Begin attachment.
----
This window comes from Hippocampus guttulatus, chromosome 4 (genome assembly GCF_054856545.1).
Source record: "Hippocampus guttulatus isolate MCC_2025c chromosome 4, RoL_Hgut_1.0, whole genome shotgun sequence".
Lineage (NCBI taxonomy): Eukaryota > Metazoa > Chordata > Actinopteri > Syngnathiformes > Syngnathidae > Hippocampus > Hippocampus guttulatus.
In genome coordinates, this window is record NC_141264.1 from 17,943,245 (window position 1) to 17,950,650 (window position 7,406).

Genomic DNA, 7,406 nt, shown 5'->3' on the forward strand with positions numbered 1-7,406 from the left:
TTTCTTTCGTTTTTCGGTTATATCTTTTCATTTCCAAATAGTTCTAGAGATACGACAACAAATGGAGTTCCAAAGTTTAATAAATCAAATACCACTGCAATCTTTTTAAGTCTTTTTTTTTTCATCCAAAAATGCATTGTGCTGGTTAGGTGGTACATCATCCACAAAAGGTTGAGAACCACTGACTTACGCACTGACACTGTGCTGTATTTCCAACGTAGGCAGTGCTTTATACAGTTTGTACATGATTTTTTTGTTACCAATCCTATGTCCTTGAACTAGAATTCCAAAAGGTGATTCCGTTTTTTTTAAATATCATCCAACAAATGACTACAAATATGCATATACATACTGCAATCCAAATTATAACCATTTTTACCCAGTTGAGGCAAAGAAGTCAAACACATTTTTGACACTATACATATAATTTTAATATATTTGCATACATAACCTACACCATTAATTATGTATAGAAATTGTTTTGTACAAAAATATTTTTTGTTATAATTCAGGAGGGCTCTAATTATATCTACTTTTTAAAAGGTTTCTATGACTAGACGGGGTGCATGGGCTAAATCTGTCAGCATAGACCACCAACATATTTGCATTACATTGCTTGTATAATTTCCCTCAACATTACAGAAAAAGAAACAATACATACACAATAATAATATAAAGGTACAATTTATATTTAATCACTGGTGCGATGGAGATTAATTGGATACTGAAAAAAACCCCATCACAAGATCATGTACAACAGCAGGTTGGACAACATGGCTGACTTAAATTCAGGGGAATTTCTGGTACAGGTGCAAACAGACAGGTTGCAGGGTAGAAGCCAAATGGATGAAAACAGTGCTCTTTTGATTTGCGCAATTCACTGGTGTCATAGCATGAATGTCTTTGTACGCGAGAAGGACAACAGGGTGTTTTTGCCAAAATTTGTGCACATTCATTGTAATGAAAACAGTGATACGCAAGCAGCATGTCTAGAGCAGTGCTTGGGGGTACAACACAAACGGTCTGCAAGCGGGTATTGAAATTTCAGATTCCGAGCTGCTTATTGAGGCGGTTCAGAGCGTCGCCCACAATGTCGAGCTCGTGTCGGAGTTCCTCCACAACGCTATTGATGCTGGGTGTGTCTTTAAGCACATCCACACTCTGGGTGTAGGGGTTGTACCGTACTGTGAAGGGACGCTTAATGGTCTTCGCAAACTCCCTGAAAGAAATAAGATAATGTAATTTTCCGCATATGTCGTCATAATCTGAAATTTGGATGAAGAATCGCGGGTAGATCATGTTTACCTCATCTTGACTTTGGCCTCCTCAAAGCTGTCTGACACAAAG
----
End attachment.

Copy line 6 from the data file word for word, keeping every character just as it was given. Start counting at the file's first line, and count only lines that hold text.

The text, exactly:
TTTCTTTCGTTTTTCGGTTATATCTTTTCATTTCCAAATAGTTCTAGAGATACGACAACAAATGGAGTTCCAAAGTTTAATAAATCAAATACCACTGCAATCTTTTTAAGTCTTTTTTTTTTCATCCAAAAATGCATTGTGCTGGTTAGGTGGTACATCATCCACAAAAGGTTGAGAACCACTGACTTACGCACTGACACTGTGCTGTATTTCCAACGTAGGCAGTGCTTTATACAGTTTGTACATGATTTTTTTGTTACCAATCCTATGTCCTTGAACTAGAATTCCAAAAGGTGATTCCGTTTTTTTTAAATATCATCCAACAAATGACTACAAATATGCATATACATACTGCAATCCAAATTATAACCATTTTTACCCAGTTGAGGCAAAGAAGTCAAACACATTTTTGACACTATACATATAATTTTAATATATTTGCATACATAACCTACACCATTAATTATGTATAGAAATTGTTTTGTACAAAAATATTTTTTGTTATAATTCAGGAGGGCTCTAATTATATCTACTTTTTAAAAGGTTTCTATGACTAGACGGGGTGCATGGGCTAAATCTGTCAGCATAGACCACCAACATATTTGCATTACATTGCTTGTATAATTTCCCTCAACATTACAGAAAAAGAAACAATACATACACAATAATAATATAAAGGTACAATTTATATTTAATCACTGGTGCGATGGAGATTAATTGGATACTGAAAAAAACCCCATCACAAGATCATGTACAACAGCAGGTTGGACAACATGGCTGACTTAAATTCAGGGGAATTTCTGGTACAGGTGCAAACAGACAGGTTGCAGGGTAGAAGCCAAATGGATGAAAACAGTGCTCTTTTGATTTGCGCAATTCACTGGTGTCATAGCATGAATGTCTTTGTACGCGAGAAGGACAACAGGGTGTTTTTGCCAAAATTTGTGCACATTCATTGTAATGAAAACAGTGATACGCAAGCAGCATGTCTAGAGCAGTGCTTGGGGGTACAACACAAACGGTCTGCAAGCGGGTATTGAAATTTCAGATTCCGAGCTGCTTATTGAGGCGGTTCAGAGCGTCGCCCACAATGTCGAGCTCGTGTCGGAGTTCCTCCACAACGCTATTGATGCTGGGTGTGTCTTTAAGCACATCCACACTCTGGGTGTAGGGGTTGTACCGTACTGTGAAGGGACGCTTAATGGTCTTCGCAAACTCCCTGAAAGAAATAAGATAATGTAATTTTCCGCATATGTCGTCATAATCTGAAATTTGGATGAAGAATCGCGGGTAGATCATGTTTACCTCATCTTGACTTTGGCCTCCTCAAAGCTGTCTGACACAAAG